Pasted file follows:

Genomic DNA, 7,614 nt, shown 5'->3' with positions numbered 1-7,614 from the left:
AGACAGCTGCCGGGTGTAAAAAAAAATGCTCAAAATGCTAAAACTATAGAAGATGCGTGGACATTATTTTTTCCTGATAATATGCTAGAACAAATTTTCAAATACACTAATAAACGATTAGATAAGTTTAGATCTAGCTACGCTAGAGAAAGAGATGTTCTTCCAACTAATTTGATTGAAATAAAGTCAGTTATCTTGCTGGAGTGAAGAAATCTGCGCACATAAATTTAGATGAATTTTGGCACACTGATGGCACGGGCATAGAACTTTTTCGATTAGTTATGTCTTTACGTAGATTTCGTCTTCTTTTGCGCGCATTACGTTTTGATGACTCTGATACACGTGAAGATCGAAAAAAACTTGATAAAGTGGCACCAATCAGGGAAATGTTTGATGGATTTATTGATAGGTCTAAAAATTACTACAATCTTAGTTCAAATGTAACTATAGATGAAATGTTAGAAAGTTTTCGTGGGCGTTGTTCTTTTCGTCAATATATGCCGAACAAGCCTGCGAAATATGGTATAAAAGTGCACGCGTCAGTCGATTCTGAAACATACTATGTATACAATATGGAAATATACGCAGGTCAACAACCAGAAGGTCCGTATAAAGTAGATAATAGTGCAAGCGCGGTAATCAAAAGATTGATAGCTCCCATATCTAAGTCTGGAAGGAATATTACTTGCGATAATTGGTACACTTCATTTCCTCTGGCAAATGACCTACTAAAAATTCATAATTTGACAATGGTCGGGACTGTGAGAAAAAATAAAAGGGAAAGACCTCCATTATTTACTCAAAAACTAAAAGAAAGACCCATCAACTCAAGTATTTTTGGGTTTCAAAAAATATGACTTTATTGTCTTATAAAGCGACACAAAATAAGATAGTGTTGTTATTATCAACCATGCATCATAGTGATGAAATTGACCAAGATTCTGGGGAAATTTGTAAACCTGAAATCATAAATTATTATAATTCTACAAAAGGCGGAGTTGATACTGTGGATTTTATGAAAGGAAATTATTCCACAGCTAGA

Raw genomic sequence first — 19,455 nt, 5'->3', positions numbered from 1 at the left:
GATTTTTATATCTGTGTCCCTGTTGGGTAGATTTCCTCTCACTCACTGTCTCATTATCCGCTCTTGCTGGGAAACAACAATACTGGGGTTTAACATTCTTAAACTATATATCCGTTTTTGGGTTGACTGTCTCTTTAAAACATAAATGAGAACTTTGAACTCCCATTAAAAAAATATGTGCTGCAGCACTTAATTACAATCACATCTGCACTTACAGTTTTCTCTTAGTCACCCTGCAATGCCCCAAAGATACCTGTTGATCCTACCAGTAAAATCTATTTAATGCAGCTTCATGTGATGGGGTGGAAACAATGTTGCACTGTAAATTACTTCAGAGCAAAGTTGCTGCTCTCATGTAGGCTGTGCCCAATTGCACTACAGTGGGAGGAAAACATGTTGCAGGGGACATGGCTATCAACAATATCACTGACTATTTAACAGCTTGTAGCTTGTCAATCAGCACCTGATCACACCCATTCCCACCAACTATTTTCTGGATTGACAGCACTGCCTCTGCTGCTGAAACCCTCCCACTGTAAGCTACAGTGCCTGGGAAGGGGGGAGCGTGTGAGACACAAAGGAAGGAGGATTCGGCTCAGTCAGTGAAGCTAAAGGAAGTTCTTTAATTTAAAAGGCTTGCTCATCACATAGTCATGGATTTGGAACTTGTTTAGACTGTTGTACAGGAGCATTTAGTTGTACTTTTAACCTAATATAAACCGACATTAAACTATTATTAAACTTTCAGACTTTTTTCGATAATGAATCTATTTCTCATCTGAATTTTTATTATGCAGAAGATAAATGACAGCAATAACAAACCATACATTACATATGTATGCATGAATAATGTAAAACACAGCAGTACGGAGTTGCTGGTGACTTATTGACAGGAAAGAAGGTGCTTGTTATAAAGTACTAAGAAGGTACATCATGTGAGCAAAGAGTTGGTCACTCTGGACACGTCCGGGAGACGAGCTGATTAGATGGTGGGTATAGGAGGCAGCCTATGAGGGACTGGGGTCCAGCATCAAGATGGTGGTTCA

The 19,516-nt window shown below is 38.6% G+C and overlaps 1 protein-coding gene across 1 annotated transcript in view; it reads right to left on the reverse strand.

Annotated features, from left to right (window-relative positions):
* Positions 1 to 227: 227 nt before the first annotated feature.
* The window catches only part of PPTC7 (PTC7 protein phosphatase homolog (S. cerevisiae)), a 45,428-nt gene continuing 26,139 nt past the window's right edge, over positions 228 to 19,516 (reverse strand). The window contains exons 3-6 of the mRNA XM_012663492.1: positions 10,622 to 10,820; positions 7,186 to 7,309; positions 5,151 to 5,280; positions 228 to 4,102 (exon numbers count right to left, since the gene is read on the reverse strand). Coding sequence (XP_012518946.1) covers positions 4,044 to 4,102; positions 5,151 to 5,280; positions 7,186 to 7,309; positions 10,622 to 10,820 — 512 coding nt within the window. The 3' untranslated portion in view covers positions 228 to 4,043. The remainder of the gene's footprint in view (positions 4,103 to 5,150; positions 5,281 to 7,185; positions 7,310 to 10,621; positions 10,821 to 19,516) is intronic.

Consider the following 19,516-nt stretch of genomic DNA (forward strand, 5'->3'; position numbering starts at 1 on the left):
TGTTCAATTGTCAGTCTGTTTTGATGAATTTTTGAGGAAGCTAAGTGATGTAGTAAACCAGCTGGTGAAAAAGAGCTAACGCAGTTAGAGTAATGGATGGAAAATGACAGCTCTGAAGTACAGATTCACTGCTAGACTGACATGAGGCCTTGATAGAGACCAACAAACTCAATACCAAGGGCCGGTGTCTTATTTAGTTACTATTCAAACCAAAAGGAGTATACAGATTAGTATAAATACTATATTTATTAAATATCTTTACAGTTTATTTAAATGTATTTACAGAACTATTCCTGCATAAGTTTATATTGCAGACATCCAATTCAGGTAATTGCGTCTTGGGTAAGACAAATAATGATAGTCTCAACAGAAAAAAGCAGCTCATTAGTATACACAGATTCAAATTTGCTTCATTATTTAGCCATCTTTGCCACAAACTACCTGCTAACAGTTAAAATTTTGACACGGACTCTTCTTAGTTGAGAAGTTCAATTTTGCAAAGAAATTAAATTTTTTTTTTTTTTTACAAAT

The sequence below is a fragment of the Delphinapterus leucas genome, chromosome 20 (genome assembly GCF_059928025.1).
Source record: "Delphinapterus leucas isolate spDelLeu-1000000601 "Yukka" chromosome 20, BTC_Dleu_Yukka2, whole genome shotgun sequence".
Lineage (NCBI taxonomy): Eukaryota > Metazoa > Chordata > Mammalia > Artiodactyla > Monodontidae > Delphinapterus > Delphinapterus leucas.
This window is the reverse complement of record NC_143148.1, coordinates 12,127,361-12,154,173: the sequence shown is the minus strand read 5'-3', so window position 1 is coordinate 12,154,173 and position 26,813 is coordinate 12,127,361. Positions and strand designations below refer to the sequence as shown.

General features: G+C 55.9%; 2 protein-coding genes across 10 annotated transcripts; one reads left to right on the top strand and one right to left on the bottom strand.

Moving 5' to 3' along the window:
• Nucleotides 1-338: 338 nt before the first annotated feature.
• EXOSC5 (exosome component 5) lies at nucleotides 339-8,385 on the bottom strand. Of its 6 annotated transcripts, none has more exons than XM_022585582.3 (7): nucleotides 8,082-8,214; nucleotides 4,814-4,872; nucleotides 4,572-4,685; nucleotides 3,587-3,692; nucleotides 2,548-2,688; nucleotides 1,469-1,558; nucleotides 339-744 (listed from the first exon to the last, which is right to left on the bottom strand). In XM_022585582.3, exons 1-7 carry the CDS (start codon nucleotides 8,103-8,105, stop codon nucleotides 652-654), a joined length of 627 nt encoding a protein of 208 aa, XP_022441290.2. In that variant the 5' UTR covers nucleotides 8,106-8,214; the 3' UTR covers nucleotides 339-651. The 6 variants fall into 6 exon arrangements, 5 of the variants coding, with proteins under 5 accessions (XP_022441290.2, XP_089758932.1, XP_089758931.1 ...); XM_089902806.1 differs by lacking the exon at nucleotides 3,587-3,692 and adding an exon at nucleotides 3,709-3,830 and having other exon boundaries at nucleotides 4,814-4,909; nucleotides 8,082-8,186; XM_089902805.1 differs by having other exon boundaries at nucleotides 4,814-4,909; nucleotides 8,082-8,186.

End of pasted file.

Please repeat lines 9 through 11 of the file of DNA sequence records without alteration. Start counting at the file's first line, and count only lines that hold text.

Consider the following 19,516-nt stretch of genomic DNA (forward strand, 5'->3'; position numbering starts at 1 on the left):
TGTTCAATTGTCAGTCTGTTTTGATGAATTTTTGAGGAAGCTAAGTGATGTAGTAAACCAGCTGGTGAAAAAGAGCTAACGCAGTTAGAGTAATGGATGGAAAATGACAGCTCTGAAGTACAGATTCACTGCTAGACTGACATGAGGCCTTGATAGAGACCAACAAACTCAATACCAAGGGCCGGTGTCTTATTTAGTTACTATTCAAACCAAAAGGAGTATACAGATTAGTATAAATACTATATTTATTAAATATCTTTACAGTTTATTTAAATGTATTTACAGAACTATTCCTGCATAAGTTTATATTGCAGACATCCAATTCAGGTAATTGCGTCTTGGGTAAGACAAATAATGATAGTCTCAACAGAAAAAAGCAGCTCATTAGTATACACAGATTCAAATTTGCTTCATTATTTAGCCATCTTTGCCACAAACTACCTGCTAACAGTTAAAATTTTGACACGGACTCTTCTTAGTTGAGAAGTTCAATTTTGCAAAGAAATTAAATTTTTTTTTTTTTTTACAAAT

The sequence below is a fragment of the Delphinapterus leucas genome, chromosome 20 (genome assembly GCF_059928025.1).